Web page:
Presidents tend to lose popular support very fast during their second term and there could be situations where as in 2001, nothing that a President does will induce parliamentarians to form a government with him or her for fear of the voter’s wrath. What happens then? This is why no one who has any commonsense will draft a constitution that makes it impossible to dissolve parliament. Dissolving Parliament and allowing the people to decide is the only way in which a political deadlock could be resolved. In 2001, CBK had no option but to dissolve parliament and to allow the people to decide and, that is what preserved democracy in this country. Under the provisions of the constitution before the 19th Amendment, parliament could resolve to dissolve itself with a simple majority. So if the incumbent President loses public support and the support of Parliament, the parliamentarians opposed to the President could pass a resolution requesting the President to dissolve parliament and call for fresh elections. Now after the 19th amendment, an unpopular President can carry on regardless because parliament cannot vote to dissolve itself without a two-thirds majority – an impossible target in practical terms. Thus Parliament has been weakened and the hand of the President strengthened infinitely.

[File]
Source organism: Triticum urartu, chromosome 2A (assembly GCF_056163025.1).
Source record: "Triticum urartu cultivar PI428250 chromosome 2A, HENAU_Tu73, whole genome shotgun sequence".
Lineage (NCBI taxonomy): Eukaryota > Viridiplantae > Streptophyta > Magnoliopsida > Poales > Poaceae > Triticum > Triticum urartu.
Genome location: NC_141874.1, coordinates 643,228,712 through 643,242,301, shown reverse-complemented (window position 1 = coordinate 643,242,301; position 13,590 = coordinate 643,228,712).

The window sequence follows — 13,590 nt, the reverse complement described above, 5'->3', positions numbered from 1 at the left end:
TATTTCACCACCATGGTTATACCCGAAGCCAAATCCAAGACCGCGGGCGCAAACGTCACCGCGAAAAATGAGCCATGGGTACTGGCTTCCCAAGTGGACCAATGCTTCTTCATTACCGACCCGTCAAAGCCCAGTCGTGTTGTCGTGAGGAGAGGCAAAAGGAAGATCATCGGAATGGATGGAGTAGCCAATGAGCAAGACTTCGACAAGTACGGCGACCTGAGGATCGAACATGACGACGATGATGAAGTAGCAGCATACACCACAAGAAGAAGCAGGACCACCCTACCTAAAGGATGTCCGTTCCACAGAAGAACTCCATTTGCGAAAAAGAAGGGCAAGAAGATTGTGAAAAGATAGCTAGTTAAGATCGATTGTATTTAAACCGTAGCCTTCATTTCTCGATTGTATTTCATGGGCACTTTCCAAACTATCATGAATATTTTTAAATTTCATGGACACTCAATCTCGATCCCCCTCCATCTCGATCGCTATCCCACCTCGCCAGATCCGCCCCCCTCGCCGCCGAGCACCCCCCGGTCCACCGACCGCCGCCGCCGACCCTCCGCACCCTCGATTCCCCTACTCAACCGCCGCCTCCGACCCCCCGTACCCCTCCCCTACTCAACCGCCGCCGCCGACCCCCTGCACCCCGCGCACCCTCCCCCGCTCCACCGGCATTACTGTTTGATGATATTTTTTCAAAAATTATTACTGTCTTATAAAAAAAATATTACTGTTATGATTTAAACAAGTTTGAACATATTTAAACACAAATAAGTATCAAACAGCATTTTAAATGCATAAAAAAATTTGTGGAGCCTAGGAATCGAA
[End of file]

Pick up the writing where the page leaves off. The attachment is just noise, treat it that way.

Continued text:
There are other dangers too. Just picture the scenario that may take place after the next presidential election next year. A new president will be installed in power by December next year. A few months later, a parliamentary election will be held. Each of the newly appointed institutions will have four and a half years to five years in office. Both parties will enjoy security of tenure because the President will not be able to dissolve parliament without a two-thirds majority in parliament and Parliament will not be able to impeach the President without a two-thirds majority. In these circumstances, it is the President who will have the upper hand because he is the authority that appoints the Prime Minister and the Cabinet and in doing so he has unfettered discretionary power. He can appoint as Prime Minister anybody who ‘in his opinion’ is most likely to command the confidence of Parliament. Likewise, in appointing Ministers, Articles 43, 44 and 45 of the Constitution even after the 19th Amendment clearly Indicates that it is the President who has the final say in appointing and assigning subjects to Ministers, State Ministers and Deputy Ministers.